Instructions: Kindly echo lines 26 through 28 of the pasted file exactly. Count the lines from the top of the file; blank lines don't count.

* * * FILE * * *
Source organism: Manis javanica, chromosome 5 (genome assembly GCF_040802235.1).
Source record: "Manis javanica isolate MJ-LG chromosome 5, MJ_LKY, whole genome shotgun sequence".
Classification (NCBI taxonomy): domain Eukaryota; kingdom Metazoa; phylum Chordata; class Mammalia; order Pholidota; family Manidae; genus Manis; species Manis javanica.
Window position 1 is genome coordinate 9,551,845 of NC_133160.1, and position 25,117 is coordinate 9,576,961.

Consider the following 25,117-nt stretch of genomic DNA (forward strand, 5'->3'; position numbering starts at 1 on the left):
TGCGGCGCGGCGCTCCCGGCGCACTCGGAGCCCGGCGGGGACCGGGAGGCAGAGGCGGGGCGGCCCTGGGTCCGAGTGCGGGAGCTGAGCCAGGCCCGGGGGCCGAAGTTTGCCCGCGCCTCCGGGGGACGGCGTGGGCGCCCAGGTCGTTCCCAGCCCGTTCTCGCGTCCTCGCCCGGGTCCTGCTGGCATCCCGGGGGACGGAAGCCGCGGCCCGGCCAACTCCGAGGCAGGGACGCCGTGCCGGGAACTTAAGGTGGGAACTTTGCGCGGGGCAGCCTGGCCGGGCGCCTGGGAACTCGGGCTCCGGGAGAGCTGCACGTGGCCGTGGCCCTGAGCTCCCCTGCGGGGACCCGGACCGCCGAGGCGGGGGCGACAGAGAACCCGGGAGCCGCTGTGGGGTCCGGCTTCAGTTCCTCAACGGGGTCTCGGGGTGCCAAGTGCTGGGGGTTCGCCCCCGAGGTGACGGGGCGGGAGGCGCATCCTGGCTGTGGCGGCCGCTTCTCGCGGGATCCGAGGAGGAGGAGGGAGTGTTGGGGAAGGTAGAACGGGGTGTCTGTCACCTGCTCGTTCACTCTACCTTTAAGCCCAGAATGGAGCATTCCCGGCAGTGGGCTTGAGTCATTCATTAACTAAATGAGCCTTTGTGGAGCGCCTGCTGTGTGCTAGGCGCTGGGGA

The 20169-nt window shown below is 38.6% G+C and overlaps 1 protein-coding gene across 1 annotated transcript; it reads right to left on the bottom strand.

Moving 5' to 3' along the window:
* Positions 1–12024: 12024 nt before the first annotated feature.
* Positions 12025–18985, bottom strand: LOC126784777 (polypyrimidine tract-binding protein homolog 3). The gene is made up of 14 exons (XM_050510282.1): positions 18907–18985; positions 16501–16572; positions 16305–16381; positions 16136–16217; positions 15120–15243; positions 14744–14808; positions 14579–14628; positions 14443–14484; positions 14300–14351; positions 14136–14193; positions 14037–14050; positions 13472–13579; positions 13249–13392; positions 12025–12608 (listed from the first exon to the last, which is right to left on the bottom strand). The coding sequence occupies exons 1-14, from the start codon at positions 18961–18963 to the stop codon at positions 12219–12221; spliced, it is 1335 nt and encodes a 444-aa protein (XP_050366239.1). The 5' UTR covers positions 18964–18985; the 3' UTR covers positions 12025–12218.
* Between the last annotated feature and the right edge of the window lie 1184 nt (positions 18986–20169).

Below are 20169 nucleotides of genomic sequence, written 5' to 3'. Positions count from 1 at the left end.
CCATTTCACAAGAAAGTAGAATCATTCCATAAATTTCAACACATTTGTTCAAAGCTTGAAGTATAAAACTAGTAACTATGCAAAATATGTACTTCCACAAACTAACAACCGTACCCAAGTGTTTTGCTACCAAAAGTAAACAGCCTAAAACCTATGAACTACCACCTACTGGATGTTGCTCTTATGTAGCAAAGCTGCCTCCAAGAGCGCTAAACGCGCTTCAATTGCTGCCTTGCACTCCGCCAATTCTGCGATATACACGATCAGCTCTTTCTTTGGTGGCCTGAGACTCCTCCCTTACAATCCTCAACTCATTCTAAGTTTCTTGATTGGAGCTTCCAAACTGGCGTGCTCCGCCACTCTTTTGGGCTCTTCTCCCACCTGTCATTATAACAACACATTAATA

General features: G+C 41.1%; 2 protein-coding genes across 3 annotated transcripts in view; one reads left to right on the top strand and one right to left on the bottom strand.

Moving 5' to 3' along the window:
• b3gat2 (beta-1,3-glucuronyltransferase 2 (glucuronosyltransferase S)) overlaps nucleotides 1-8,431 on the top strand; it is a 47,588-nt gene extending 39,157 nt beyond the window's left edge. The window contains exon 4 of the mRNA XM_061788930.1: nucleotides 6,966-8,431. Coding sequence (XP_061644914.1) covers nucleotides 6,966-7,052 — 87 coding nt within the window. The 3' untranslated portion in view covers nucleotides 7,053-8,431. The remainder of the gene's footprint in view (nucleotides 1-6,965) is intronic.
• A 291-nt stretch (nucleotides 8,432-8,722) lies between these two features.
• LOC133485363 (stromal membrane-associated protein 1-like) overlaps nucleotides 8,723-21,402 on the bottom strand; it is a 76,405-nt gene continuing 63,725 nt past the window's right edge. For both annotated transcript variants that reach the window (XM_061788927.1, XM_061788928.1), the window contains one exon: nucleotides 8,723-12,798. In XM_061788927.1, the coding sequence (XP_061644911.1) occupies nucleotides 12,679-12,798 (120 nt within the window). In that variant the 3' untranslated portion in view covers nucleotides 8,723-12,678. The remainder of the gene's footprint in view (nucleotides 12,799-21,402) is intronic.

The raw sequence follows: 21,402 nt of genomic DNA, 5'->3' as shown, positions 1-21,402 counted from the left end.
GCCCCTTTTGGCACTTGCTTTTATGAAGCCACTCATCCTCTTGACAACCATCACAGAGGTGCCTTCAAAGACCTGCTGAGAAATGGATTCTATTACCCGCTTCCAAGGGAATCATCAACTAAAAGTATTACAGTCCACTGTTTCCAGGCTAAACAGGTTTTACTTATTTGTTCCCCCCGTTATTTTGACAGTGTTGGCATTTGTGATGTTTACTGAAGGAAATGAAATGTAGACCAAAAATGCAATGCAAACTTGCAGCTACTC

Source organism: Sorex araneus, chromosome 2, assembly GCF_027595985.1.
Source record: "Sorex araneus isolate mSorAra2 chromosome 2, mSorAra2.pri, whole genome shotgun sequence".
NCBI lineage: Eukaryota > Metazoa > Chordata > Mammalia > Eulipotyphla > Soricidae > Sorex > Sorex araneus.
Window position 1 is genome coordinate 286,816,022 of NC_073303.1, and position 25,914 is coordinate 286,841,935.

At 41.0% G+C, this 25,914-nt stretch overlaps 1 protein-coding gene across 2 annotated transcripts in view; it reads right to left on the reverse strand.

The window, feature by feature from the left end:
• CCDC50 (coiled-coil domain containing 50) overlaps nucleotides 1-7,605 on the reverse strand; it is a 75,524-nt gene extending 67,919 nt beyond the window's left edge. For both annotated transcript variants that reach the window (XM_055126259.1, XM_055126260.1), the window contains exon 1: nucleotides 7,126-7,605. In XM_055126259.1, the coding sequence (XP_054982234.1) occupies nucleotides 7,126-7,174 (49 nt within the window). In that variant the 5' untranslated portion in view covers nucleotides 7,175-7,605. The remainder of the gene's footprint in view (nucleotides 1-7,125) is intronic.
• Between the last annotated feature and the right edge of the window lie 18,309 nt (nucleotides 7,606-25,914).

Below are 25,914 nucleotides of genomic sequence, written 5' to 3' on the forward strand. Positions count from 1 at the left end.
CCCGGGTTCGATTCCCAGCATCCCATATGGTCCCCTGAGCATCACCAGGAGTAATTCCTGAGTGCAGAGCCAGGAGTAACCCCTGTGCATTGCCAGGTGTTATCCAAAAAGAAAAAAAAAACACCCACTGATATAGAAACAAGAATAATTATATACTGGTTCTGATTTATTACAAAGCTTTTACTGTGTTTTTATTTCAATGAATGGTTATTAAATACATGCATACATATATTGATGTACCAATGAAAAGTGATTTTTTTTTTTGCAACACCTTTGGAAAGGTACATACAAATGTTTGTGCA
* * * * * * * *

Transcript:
The window, feature by feature from the left end:
• CCDC50 (coiled-coil domain containing 50) overlaps nucleotides 1-7,605 on the reverse strand; it is a 75,524-nt gene extending 67,919 nt beyond the window's left edge. For both annotated transcript variants that reach the window (XM_055126259.1, XM_055126260.1), the window contains exon 1: nucleotides 7,126-7,605. In XM_055126259.1, the coding sequence (XP_054982234.1) occupies nucleotides 7,126-7,174 (49 nt within the window). In that variant the 5' untranslated portion in view covers nucleotides 7,175-7,605. The remainder of the gene's footprint in view (nucleotides 1-7,125) is intronic.
• Between the last annotated feature and the right edge of the window lie 18,309 nt (nucleotides 7,606-25,914).